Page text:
Indexed on: 01 Sep '85Published on: 01 Sep '85Published in: Evolution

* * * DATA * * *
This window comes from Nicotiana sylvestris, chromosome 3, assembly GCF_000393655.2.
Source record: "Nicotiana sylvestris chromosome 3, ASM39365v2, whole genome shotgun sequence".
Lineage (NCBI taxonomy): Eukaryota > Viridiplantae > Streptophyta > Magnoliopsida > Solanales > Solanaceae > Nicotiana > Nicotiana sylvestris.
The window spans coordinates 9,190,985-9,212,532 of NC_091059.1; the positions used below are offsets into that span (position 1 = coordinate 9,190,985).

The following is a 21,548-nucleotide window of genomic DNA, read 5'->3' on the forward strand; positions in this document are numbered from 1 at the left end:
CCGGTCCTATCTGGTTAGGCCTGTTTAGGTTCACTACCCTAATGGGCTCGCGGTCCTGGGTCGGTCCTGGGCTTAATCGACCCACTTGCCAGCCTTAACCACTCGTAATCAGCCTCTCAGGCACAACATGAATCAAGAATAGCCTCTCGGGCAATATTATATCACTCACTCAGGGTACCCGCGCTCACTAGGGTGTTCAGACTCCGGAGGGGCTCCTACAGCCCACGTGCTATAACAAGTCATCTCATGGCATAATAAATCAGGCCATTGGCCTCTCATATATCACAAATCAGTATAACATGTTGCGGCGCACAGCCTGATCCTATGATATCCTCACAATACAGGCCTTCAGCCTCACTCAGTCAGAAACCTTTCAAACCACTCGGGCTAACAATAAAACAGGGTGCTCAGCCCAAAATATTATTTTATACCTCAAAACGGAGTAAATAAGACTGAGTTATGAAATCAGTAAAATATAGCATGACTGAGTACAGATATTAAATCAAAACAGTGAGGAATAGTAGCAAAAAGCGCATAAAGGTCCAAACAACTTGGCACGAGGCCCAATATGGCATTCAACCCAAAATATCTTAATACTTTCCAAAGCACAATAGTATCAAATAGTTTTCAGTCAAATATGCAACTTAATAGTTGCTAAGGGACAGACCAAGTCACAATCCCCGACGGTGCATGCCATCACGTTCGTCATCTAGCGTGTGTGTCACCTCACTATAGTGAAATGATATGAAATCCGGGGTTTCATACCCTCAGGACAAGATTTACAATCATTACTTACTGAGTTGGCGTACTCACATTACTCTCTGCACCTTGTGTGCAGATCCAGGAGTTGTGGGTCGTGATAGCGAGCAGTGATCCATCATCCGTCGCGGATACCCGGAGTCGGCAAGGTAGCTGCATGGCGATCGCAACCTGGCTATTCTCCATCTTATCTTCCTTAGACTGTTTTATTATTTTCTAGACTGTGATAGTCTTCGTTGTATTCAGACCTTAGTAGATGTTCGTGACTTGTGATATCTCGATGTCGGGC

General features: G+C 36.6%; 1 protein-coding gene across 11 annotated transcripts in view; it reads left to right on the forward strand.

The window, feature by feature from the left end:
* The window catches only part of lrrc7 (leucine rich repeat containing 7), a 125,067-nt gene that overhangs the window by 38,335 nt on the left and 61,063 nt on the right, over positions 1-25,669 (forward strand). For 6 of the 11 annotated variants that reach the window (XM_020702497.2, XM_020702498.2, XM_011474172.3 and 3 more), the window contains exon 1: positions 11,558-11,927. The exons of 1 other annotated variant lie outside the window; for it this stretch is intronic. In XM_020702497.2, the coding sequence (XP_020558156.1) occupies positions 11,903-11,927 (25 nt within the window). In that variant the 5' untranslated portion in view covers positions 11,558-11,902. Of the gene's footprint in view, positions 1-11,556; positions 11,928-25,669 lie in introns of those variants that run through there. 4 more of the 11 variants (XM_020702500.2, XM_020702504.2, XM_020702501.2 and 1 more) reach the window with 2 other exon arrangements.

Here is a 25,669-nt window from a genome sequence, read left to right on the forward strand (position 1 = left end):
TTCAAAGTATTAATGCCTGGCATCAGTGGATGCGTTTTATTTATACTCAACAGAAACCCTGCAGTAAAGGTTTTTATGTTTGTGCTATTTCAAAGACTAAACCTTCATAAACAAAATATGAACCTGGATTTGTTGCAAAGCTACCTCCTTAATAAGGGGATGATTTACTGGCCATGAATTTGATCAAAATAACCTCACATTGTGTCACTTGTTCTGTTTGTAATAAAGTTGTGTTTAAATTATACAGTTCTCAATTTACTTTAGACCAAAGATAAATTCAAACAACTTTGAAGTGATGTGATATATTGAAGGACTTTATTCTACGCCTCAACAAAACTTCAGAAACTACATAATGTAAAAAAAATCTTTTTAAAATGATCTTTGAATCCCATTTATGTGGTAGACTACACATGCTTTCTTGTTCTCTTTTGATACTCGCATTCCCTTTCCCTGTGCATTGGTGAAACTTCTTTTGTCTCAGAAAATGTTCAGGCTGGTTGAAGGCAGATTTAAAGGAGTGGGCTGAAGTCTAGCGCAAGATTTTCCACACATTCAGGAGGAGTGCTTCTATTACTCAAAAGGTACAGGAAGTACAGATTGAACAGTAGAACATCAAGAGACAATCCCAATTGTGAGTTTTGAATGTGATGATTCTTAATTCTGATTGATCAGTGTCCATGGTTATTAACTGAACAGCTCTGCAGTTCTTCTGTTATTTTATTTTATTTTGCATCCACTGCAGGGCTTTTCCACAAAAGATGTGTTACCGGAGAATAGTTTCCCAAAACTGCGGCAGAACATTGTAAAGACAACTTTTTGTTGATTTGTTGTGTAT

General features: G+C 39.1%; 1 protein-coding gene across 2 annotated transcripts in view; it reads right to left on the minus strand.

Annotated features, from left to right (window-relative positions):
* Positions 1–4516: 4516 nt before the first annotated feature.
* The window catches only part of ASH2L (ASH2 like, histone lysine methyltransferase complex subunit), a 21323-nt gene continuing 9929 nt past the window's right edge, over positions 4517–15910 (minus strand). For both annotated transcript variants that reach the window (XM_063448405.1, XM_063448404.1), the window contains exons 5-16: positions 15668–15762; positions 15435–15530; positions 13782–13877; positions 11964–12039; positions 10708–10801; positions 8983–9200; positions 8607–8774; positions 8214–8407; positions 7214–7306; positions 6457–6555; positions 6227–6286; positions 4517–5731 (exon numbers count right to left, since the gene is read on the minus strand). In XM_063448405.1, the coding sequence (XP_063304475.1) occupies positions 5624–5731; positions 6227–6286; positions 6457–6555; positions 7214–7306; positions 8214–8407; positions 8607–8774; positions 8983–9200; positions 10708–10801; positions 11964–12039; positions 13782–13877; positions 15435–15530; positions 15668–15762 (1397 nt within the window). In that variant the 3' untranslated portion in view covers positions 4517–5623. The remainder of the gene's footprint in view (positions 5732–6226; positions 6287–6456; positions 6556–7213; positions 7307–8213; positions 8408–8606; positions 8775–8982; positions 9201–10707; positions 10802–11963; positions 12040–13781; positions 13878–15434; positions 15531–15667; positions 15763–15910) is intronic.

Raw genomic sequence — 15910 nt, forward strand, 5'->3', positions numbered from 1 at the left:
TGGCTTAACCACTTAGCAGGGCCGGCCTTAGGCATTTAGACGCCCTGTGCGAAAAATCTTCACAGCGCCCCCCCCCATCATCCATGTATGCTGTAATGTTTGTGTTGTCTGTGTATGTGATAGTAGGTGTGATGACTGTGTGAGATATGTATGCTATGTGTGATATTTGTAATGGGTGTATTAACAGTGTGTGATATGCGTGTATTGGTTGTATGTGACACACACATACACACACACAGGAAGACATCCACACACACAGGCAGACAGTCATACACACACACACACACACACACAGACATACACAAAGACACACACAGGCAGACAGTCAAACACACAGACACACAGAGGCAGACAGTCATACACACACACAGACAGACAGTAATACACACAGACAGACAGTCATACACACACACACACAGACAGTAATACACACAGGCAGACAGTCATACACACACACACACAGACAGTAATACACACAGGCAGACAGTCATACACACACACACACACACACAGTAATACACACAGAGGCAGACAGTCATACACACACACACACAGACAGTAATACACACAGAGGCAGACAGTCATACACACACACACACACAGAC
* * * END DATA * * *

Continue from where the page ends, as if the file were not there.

The unit that directly evolves under the action of higher-level natural selection "among species" must be the higher-level analogue of the population. Contrary to present formulations of "species selection," clades (or other higher taxa) do not fulfill the basic structural and dynamic criteria to be so considered. Clades are not localized, their members do not share an environment, and they cannot be said to respond to local selective regimes. Traditional species selection does not provide a causal mechanism for evolutionary change in terms of the interaction of the units of selection with a shared environment in the way that conventional organismic selection does; as used by some authors, species selection is a purely descriptive term. Communities do fulfill the criteria required by a theory of natural selection. Within communities, selection is among the populations of different species that make up the community, here termed "avatars" of those species. Avatars are the closest analogues of individual organisms in traditional selection theory. Just as populations evolve by organismic selection, communities evolve by avatar selection, and more inclusive units, the higher-level analogues of the species, evolve as their component communities do. This formulation of higher-level selection reveals a congruence with processes at the lower, organism-based level and suggests the most profitable direction to be taken in attempts at formal extension of selection theory.